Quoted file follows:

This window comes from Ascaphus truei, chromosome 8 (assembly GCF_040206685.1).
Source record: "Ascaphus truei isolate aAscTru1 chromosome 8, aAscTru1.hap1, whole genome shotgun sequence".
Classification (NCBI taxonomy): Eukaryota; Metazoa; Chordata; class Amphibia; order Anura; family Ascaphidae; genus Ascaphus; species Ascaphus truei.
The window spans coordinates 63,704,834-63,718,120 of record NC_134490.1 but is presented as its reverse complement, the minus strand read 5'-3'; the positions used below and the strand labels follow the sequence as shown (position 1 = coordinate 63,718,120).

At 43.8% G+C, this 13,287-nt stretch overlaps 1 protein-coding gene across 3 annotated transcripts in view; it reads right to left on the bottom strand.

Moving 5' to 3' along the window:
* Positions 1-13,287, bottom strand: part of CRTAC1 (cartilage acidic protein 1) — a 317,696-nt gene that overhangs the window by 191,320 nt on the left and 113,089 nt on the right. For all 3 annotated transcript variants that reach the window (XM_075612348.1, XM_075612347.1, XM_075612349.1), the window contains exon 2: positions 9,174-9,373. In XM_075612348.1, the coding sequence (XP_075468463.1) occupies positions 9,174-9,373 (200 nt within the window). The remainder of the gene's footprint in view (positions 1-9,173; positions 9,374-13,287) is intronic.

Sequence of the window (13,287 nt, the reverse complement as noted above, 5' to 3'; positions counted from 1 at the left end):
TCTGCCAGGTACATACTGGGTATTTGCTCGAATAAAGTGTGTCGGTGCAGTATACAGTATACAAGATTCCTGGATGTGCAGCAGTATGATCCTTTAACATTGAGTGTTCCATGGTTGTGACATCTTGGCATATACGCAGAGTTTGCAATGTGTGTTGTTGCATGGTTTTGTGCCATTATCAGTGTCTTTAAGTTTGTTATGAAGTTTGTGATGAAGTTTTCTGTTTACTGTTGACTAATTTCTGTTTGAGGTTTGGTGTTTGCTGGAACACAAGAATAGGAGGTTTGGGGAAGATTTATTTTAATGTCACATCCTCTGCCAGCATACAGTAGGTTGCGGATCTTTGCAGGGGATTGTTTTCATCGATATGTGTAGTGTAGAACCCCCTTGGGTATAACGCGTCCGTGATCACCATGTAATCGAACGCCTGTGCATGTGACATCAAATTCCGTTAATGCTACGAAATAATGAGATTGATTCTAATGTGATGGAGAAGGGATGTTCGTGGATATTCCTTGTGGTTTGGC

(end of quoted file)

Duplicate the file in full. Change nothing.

This window comes from Ascaphus truei, chromosome 8 (assembly GCF_040206685.1).
Source record: "Ascaphus truei isolate aAscTru1 chromosome 8, aAscTru1.hap1, whole genome shotgun sequence".
Classification (NCBI taxonomy): Eukaryota; Metazoa; Chordata; class Amphibia; order Anura; family Ascaphidae; genus Ascaphus; species Ascaphus truei.
The window spans coordinates 63,704,834-63,718,120 of record NC_134490.1 but is presented as its reverse complement, the minus strand read 5'-3'; the positions used below and the strand labels follow the sequence as shown (position 1 = coordinate 63,718,120).

At 43.8% G+C, this 13,287-nt stretch overlaps 1 protein-coding gene across 3 annotated transcripts in view; it reads right to left on the bottom strand.

Moving 5' to 3' along the window:
* Positions 1-13,287, bottom strand: part of CRTAC1 (cartilage acidic protein 1) — a 317,696-nt gene that overhangs the window by 191,320 nt on the left and 113,089 nt on the right. For all 3 annotated transcript variants that reach the window (XM_075612348.1, XM_075612347.1, XM_075612349.1), the window contains exon 2: positions 9,174-9,373. In XM_075612348.1, the coding sequence (XP_075468463.1) occupies positions 9,174-9,373 (200 nt within the window). The remainder of the gene's footprint in view (positions 1-9,173; positions 9,374-13,287) is intronic.

Sequence of the window (13,287 nt, the reverse complement as noted above, 5' to 3'; positions counted from 1 at the left end):
TCTGCCAGGTACATACTGGGTATTTGCTCGAATAAAGTGTGTCGGTGCAGTATACAGTATACAAGATTCCTGGATGTGCAGCAGTATGATCCTTTAACATTGAGTGTTCCATGGTTGTGACATCTTGGCATATACGCAGAGTTTGCAATGTGTGTTGTTGCATGGTTTTGTGCCATTATCAGTGTCTTTAAGTTTGTTATGAAGTTTGTGATGAAGTTTTCTGTTTACTGTTGACTAATTTCTGTTTGAGGTTTGGTGTTTGCTGGAACACAAGAATAGGAGGTTTGGGGAAGATTTATTTTAATGTCACATCCTCTGCCAGCATACAGTAGGTTGCGGATCTTTGCAGGGGATTGTTTTCATCGATATGTGTAGTGTAGAACCCCCTTGGGTATAACGCGTCCGTGATCACCATGTAATCGAACGCCTGTGCATGTGACATCAAATTCCGTTAATGCTACGAAATAATGAGATTGATTCTAATGTGATGGAGAAGGGATGTTCGTGGATATTCCTTGTGGTTTGGC